In the thick of grief during the holidays, let's cherish connection over perfection, embracing each moment as it comes with compassion for our selves and others.
As the holiday season approaches, we often find ourselves swept up in a whirlwind of traditions and expectations. In my own childhood, holidays were marked by an almost competitive pursuit of perfection: elaborate meals, extravagant gifts, meticulously planned festivities.
This pursuit, while seemingly festive, masked a deeper, unacknowledged pain - the grief over the loss of my uncle Doug, who died by suicide. We busied ourselves with the superficial, sidestepping the profound need for connection and healing. My family really didn't have the tools back then to face the pain of loss, so I want to pass along my experience in the hope it will help you.
A Shift in Perspective
Now I've learned the true essence of these gatherings. It's not about the flawless execution of traditions or the abundance of material gifts. It's about the heartfelt connections we forge, the shared moments of joy and sorrow, the support we offer each other. By shifting the focus from perfection to presence, we open ourselves to the genuine beauty of the holidays, finding solace and meaning even amidst grief. Let's explore how we can navigate this season with grace, compassion, and authenticity, cherishing each other and our shared experiences more than any idealized version of perfection.
Presence, Not Perfection: Navigating Holiday Grief
Holidays can amplify grief, especially when perfectionism overshadows true connection. Start by setting a gentle intention for self-care. Embrace a self-compassion mantra, something that soothes your soul. Create a personal safe space where you can retreat and reset. This practice isn’t just about enduring the holidays; it’s about nurturing yourself amidst the chaos.
Connect Authentically with Others
Decide how you wish to engage with others, balancing honesty with self-preservation. Equip yourself with a mantra or a planned response to well-meaning but sometimes painful platitudes. Establish a retreat spot – a physical or mental sanctuary – to gather your thoughts and protect your tender heart.
Intentionally be imperfect. Maybe it's a less-than-perfectly-set table or a store-bought pie instead of homemade. This act of 'half-assing' can be liberating, challenging the norms that demand perfection even in grief.
Honor Your Tears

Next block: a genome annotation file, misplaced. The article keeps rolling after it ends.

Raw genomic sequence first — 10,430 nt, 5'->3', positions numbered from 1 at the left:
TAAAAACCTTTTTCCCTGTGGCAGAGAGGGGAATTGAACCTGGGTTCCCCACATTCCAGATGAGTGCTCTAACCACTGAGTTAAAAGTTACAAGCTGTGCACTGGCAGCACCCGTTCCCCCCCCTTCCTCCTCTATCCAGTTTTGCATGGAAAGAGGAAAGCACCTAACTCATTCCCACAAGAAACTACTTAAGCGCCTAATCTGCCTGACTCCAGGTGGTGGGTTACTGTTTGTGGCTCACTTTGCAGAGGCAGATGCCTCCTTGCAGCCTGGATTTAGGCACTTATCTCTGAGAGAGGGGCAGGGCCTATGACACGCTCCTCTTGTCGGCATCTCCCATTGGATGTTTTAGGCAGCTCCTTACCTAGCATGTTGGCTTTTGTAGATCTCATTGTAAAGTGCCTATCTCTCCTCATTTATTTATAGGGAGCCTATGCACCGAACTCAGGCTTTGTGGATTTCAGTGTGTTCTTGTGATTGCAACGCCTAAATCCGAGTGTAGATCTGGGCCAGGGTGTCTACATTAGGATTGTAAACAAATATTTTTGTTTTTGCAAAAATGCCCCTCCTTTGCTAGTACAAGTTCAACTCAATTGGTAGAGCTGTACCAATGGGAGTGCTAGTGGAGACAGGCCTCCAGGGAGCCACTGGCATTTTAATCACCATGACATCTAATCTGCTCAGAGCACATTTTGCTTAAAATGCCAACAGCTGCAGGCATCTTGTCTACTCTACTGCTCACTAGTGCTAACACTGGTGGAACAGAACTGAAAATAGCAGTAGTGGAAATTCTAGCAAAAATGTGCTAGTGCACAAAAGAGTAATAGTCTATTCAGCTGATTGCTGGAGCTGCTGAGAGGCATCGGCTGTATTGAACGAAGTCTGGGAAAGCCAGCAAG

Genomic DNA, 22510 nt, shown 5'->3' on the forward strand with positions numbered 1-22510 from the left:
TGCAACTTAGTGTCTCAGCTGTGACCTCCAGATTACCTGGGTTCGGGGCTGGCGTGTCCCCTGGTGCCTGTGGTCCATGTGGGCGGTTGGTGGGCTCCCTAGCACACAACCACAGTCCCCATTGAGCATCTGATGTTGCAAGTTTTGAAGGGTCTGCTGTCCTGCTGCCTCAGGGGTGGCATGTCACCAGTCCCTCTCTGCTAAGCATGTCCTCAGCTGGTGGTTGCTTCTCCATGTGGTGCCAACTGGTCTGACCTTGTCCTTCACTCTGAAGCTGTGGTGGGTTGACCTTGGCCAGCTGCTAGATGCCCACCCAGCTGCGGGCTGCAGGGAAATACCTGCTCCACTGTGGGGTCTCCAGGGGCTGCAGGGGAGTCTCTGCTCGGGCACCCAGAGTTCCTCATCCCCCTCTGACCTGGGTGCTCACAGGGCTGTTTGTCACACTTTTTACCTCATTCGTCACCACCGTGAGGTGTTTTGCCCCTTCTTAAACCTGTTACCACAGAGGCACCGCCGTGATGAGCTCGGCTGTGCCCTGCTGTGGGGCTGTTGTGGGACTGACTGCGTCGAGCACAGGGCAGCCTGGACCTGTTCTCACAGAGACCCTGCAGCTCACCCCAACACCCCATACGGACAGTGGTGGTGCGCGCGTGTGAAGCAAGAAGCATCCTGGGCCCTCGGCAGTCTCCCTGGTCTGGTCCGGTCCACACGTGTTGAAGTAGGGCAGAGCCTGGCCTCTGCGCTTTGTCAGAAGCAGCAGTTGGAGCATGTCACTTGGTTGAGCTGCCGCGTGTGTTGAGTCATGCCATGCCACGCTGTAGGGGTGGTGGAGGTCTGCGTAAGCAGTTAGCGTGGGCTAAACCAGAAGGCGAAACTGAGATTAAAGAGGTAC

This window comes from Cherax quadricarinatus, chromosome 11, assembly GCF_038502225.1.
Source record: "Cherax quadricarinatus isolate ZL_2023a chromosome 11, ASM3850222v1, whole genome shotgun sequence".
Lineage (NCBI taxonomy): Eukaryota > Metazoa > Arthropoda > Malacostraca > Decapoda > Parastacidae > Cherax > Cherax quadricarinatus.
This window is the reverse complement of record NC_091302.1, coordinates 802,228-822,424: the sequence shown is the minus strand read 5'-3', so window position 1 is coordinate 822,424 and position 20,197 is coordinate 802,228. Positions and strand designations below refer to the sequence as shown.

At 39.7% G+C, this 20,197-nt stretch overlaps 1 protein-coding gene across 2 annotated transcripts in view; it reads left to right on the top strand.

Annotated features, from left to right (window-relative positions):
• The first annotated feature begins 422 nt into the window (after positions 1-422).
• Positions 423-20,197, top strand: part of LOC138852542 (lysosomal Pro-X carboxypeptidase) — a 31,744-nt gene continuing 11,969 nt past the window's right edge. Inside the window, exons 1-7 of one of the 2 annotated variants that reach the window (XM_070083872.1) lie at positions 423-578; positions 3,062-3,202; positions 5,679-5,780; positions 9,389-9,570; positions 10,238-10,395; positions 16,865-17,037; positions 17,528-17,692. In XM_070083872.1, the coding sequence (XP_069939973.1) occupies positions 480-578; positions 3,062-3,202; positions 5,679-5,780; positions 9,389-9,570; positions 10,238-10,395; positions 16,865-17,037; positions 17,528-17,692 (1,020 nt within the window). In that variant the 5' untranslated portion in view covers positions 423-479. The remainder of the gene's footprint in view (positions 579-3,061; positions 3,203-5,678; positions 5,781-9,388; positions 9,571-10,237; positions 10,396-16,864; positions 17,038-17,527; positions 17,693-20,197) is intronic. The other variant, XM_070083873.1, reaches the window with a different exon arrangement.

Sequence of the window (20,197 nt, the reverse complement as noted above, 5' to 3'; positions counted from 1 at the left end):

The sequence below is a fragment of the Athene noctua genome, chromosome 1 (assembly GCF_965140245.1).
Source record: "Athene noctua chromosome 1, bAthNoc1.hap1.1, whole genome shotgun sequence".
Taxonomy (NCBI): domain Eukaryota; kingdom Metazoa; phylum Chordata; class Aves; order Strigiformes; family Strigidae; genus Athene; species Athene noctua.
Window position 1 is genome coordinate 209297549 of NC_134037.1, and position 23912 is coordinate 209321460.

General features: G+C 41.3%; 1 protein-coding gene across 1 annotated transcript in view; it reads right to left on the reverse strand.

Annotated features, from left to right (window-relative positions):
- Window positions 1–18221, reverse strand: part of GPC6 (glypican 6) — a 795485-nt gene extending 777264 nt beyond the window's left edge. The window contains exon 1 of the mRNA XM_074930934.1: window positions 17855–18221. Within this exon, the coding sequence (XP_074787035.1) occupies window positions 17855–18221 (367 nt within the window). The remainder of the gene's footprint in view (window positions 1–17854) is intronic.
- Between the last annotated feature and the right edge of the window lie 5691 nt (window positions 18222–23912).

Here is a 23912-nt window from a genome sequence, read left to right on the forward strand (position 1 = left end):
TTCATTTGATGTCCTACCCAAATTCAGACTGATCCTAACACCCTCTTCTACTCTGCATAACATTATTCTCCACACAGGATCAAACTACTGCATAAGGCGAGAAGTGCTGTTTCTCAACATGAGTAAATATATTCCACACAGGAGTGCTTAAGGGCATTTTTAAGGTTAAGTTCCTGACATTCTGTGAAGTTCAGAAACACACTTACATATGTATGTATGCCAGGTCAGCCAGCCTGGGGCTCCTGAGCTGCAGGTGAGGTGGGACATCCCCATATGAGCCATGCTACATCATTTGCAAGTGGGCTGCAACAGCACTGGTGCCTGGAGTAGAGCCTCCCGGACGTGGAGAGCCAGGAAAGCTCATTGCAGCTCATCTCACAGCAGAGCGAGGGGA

If tears come, let them flow. Crying is a powerful tool for emotional regulation, not a sign of weakness. It releases chemicals, aiding in rebalancing your stress response and activating your parasympathetic nervous system. Notice how, post-tears, you might feel a sense of calmness, even sleepiness. This is your body's natural way of healing.
Take a Trial and Error Approach
Treat navigating holiday grief as an experiment. Let go of the need for perfection. Discover what alleviates your suffering. Maybe it's altering a tradition or starting a new one. Remember, there's no right way to grieve.
This Too Shall Change
Understand that each year brings a new experience. Next year will be different, offering another chance to practice self-care and perhaps find new joys amidst the sorrow. If something doesn't go right this year, you can change it in the future. In fact, you will change between now and then.
Seek Out Compassionate Grief Support
As we journey through the holiday season, let's remember that it's our shared experiences, our compassion for ourselves and each other, that truly define these moments. If you're seeking a supportive community that understands the complexities of grief, consider joining Awaken, my online grief support program.
Our Thanksgiving morning centering is just one of the many ways we come together to support and uplift each other during these challenging times. In this community, you're not alone. Together, we can navigate the tides of grief with grace, learning to cherish the beauty of presence over the illusion of perfection. Let this holiday season be a testament to our resilience and the power of heartfelt connections.